Changes in temperature are known to cause a variety of physiological stress responses in insects and mites. Thermal stress responses are usually associated with the increased generation of reactive oxygen species (ROS), resulting in oxidative damage. In this study, we examined the time-related effect (durations for 1, 2, 3, and 5 h) of thermal stress conditions-i.e., relatively low (0, 5, 10, and 15 °C) or high (35, 38, 41, and 44 °C) temperatures-on the activities of antioxidant enzymes including catalase (CAT), superoxide dismutase (SOD), peroxidase (POX), glutathione S-transferases (GSTs), and total antioxidant capacity (T-AOC) of the predatory mite Neoseiulus cucumeris. Also the lipid peroxidation (LPO) levels of the predatory mite were measured under thermal stress conditions. The results confirmed that thermal stress results in a condition of so-called oxidative stress and the four antioxidant enzymes play an important role in combating the accumulation of ROS in N. cucumeris. CAT and POX activity changed significantly when the mites were exposed to cold and heat shock, respectively. The elevated levels of SOD and GSTs activity, expressed in a time-dependent manner, may have an important role in the process of antioxidant response to thermal stress. However, the levels of LPO in N. cucumeris were high, serving as an important signal that these antioxidant enzyme-based defense mechanisms were not always adequate to counteract the surplus ROS. Thus, we hypothesize that thermal stress, especially extreme temperatures, may contribute much to the generation of ROS in N. cucumeris, and eventually to its death. PMID:24687176

Zhang, Guo-Hao; Liu, Huai; Wang, Jin-Jun; Wang, Zi-Ying

2014-09-01

171

DNA damage and effects on antioxidative enzymes in earthworm (Eisenia fetida) induced by flumorph.  

PubMed

Flumorph is an Oomycete fungicide, which is used extensively as an effective fungicide in vegetables and fruits, but little is known about its effect on nontarget soil organisms. In the present study, biochemical responses including changes in the activity of antioxidative enzymes catalase (CAT), superoxide dismutase (SOD), glutathione-S-transferase (GST), malondialdehyde (MDA), and DNA damage induced by flumorph were investigated in earthworms (Eisenis fetida). The CAT concentrations were stimulated at 5.0 mg kg(-1) over 28 days and inhibited at 10 and 20 mg kg(-1), except 10 mg kg(-1) on days 21 and 28 compared with the controls. The overall SOD activities were inhibited except 5 mg kg(-1) on day 28 and 10 mg kg(-1) on days 7 and 14. Meanwhile, the GST activities were stimulated on day 7 and decreased on the other days in summary. The MDA activities were increased notably at 5, 10, and 20 mg kg(-1) after 14 days. Clear dose-dependent DNA damage to Eisenia fetida was observed by olive tail moments in comet assay compared with controls. The results demonstrate that flumorph induces oxidative stress and DNA damage to earthworms, and the effects may be the important mechanisms of its toxicity. PMID:24352618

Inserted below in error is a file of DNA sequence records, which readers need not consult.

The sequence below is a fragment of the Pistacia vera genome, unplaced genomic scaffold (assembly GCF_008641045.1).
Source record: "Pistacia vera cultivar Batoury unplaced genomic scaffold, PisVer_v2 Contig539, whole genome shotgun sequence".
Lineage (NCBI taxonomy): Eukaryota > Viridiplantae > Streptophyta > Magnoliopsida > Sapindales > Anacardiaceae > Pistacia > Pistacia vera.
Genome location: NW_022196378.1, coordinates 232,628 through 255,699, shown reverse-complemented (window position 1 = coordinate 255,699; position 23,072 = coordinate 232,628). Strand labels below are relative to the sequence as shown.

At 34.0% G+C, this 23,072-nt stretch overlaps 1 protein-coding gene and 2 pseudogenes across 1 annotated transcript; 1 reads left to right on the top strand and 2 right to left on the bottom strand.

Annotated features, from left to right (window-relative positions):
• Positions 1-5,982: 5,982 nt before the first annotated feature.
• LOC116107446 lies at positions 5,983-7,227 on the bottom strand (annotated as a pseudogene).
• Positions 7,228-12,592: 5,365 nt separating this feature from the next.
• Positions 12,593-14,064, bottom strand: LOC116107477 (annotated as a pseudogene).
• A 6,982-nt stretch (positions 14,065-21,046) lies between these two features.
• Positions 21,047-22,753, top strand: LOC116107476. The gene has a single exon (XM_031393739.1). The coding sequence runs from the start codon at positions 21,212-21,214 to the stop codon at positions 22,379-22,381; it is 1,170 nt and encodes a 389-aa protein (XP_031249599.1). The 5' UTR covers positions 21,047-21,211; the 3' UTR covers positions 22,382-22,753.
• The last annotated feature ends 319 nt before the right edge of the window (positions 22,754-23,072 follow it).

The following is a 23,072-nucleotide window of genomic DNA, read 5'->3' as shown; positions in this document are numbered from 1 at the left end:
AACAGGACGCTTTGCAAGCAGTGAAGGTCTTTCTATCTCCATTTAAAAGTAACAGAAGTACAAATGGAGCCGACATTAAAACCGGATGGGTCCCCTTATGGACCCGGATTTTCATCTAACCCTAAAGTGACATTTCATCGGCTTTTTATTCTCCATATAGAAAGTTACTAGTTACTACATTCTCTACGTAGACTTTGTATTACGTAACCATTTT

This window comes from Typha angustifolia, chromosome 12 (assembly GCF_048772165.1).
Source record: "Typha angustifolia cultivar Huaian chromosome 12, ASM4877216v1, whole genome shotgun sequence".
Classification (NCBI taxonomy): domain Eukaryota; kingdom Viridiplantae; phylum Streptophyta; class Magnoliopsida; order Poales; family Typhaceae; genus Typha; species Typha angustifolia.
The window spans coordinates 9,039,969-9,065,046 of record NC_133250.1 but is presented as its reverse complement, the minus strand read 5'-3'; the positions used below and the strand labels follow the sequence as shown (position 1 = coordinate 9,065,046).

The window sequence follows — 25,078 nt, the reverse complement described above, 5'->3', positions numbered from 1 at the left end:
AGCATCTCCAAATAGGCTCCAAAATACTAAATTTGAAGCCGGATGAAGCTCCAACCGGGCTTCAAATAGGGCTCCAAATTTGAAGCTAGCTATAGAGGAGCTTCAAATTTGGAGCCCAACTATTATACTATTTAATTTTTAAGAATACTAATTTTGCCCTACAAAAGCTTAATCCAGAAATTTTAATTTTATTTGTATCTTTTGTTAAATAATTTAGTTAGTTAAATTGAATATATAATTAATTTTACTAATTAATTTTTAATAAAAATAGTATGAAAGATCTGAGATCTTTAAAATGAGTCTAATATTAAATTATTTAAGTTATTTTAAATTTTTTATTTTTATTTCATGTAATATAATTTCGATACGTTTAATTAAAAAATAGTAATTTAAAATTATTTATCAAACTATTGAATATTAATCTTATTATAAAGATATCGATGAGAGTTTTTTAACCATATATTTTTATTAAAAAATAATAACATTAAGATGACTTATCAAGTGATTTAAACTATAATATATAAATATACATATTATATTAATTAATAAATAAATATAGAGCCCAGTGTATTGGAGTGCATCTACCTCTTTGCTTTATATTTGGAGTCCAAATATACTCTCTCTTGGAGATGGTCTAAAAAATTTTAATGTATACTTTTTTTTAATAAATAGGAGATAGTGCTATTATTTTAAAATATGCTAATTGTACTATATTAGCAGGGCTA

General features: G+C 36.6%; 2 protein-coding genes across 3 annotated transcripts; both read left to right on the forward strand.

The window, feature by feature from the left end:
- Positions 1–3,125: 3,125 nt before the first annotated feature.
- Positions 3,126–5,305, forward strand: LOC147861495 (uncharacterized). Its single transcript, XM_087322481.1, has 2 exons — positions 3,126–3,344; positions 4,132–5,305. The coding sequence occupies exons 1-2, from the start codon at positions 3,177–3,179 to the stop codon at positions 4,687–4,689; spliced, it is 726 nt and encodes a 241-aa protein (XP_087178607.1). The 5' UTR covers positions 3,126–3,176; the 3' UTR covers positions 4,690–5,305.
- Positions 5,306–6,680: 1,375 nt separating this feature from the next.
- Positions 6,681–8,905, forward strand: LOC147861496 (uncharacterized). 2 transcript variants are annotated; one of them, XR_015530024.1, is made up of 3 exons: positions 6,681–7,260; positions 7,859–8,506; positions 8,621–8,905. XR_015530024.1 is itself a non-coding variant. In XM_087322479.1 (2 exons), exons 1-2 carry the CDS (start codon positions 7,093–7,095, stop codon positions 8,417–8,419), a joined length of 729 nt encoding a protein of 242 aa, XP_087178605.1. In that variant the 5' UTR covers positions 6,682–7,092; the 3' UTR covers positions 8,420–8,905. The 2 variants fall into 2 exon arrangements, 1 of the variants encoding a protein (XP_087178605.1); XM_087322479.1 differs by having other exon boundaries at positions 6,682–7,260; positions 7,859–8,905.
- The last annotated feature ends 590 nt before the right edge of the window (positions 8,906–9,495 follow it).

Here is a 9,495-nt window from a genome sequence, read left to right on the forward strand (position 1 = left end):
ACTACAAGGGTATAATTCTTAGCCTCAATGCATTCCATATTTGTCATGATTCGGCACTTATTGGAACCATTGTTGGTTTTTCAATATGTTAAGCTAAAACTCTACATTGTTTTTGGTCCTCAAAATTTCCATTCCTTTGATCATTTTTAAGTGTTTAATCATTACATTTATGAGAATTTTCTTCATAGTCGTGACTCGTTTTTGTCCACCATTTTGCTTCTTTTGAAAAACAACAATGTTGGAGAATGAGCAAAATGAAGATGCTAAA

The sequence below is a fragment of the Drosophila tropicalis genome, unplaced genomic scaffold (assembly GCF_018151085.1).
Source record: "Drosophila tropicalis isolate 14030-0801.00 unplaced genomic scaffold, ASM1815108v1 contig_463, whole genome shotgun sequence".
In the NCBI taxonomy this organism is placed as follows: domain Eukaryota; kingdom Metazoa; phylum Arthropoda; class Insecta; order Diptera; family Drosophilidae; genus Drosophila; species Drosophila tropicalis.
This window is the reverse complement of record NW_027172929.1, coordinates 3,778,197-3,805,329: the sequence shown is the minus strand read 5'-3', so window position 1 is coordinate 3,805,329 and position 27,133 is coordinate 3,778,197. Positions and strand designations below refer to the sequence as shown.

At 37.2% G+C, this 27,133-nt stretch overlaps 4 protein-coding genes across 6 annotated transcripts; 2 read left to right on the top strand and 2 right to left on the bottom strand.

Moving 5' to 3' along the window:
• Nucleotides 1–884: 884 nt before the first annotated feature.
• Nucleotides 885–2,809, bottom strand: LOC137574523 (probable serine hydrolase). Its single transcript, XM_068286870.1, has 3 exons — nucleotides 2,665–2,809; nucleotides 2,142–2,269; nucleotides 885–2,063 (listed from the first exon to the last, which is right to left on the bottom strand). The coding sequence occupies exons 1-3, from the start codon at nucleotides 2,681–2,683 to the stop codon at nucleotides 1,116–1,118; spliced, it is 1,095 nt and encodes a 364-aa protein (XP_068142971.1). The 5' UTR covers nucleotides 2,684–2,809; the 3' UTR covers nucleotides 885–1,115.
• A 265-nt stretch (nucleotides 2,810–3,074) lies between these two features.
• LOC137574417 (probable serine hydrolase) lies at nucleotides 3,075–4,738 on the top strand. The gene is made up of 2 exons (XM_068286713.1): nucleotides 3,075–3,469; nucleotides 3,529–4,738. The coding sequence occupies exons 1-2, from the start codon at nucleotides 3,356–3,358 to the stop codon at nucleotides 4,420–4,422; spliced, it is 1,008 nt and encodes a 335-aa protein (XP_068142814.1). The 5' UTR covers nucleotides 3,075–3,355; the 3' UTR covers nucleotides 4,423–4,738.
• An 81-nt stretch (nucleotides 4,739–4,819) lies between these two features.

Cao, Xiangyu; Yang, Chao; Liu, Jianli; Hui, Xiujuan; Yang, Wei; Li, Shuangshuang; Tian, Yanan; Cai, Leiming

2014-02-01

172

Cerium oxide nanoparticles modify the antioxidative stress enzyme activities and macromolecule composition in rice seedlings.  

PubMed

Cerium oxide nanoparticles (nCeO2) have been shown to have significant interactions in plants; however, there are limited reports on their impacts in rice (Oryza sativa). Given the widespread environmental dispersal of nCeO2, it is paramount to understand its biochemical and molecular impacts on a globally important agricultural crop, such as rice. This study was carried out to determine the impact of nCeO2 on the oxidative stress, membrane damage, antioxidant enzymes' activities, and macromolecular changes in the roots of rice seedlings. Rice seeds (medium amylose) were grown for 10 days in nCeO2 suspensions (0-500 mg L(-1)). Results showed that Ce in root seedlings increased as the external nCeO2 increased without visible signs of toxicity. Relative to the control, the 62.5 mg nCeO2 L(-1) reduced the H2O2 generation in the roots by 75%. At 125 mg nCeO2 L(-1), the roots showed enhanced lipid peroxidation and electrolyte leakage, while at 500 mg L(-1), the nCeO2 increased the H2O2 generation in roots and reduced the fatty acid content. The lignin content decreased by 20% at 500 mg nCeO2 L(-1), despite the parallel increase in H2O2 content and peroxidase activities. Synchrotron ?-XRF confirmed the presence of Ce in the vascular tissues of the roots. PMID:24266714